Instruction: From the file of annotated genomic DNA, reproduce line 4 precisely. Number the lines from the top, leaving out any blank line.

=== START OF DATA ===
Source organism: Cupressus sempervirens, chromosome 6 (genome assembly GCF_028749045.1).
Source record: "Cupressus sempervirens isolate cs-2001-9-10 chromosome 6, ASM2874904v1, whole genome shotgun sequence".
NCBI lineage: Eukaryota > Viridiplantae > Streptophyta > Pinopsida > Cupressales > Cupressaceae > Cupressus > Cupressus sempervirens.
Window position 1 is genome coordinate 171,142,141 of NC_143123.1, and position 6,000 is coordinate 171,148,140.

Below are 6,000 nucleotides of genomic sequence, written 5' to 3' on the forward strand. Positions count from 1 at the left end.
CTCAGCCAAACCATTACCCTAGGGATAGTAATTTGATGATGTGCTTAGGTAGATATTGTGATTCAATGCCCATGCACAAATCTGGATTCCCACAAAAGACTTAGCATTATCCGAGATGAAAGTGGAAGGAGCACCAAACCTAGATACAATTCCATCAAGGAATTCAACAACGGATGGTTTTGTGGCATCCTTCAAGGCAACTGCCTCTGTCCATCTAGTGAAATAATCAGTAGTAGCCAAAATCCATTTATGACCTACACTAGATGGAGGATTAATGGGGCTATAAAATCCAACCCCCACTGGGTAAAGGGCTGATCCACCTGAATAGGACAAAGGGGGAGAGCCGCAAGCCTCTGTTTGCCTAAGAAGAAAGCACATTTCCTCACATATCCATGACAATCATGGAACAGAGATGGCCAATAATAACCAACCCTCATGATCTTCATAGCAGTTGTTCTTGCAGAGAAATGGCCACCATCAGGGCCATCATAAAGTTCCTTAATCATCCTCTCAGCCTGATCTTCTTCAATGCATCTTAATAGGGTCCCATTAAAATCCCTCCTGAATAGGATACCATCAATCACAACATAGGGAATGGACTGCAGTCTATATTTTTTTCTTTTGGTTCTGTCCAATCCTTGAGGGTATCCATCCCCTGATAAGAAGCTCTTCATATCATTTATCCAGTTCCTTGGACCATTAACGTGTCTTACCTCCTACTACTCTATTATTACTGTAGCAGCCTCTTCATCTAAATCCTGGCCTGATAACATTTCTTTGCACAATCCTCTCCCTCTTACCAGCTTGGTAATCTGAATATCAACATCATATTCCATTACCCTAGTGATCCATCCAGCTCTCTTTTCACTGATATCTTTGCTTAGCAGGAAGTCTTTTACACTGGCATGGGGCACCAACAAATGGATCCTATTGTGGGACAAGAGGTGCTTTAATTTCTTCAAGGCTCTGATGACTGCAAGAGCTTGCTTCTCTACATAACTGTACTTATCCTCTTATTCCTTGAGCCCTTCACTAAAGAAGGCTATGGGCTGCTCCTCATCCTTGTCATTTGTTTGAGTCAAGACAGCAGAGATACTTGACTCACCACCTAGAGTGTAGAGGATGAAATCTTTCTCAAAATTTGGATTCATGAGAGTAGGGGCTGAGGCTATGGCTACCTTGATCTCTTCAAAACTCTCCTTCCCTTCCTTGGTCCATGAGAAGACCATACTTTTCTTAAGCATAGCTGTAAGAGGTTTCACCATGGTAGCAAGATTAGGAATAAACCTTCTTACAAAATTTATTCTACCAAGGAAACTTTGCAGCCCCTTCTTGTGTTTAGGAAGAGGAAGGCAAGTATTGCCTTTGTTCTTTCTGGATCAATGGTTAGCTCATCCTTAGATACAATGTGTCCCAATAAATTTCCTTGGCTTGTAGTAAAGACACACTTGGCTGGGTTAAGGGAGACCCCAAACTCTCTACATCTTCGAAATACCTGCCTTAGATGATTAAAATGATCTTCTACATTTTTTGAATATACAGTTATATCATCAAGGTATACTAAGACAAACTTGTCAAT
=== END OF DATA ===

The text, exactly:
Window position 1 is genome coordinate 171,142,141 of NC_143123.1, and position 6,000 is coordinate 171,148,140.